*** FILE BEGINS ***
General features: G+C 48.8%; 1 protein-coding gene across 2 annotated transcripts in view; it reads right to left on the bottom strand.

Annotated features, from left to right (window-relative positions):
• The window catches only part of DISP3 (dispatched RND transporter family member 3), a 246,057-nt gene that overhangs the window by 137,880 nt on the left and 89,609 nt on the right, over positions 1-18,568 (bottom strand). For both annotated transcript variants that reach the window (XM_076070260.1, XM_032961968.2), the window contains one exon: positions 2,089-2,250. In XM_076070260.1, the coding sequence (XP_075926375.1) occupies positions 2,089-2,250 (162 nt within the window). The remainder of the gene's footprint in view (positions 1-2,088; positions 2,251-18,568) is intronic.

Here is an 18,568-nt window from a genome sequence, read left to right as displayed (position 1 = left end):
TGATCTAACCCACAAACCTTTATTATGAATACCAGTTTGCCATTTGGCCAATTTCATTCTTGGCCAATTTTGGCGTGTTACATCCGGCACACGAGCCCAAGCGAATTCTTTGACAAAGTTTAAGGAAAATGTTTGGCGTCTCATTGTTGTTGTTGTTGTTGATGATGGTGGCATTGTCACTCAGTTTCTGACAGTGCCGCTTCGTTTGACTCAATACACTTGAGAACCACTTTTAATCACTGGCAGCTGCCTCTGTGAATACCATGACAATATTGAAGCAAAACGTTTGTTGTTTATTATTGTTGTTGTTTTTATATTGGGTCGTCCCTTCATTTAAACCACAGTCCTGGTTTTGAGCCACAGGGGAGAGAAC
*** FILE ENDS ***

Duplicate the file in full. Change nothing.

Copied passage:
General features: G+C 48.8%; 1 protein-coding gene across 2 annotated transcripts in view; it reads right to left on the bottom strand.

Annotated features, from left to right (window-relative positions):
• The window catches only part of DISP3 (dispatched RND transporter family member 3), a 246,057-nt gene that overhangs the window by 137,880 nt on the left and 89,609 nt on the right, over positions 1-18,568 (bottom strand). For both annotated transcript variants that reach the window (XM_076070260.1, XM_032961968.2), the window contains one exon: positions 2,089-2,250. In XM_076070260.1, the coding sequence (XP_075926375.1) occupies positions 2,089-2,250 (162 nt within the window). The remainder of the gene's footprint in view (positions 1-2,088; positions 2,251-18,568) is intronic.

Here is an 18,568-nt window from a genome sequence, read left to right as displayed (position 1 = left end):
TGATCTAACCCACAAACCTTTATTATGAATACCAGTTTGCCATTTGGCCAATTTCATTCTTGGCCAATTTTGGCGTGTTACATCCGGCACACGAGCCCAAGCGAATTCTTTGACAAAGTTTAAGGAAAATGTTTGGCGTCTCATTGTTGTTGTTGTTGTTGATGATGGTGGCATTGTCACTCAGTTTCTGACAGTGCCGCTTCGTTTGACTCAATACACTTGAGAACCACTTTTAATCACTGGCAGCTGCCTCTGTGAATACCATGACAATATTGAAGCAAAACGTTTGTTGTTTATTATTGTTGTTGTTTTTATATTGGGTCGTCCCTTCATTTAAACCACAGTCCTGGTTTTGAGCCACAGGGGAGAGAAC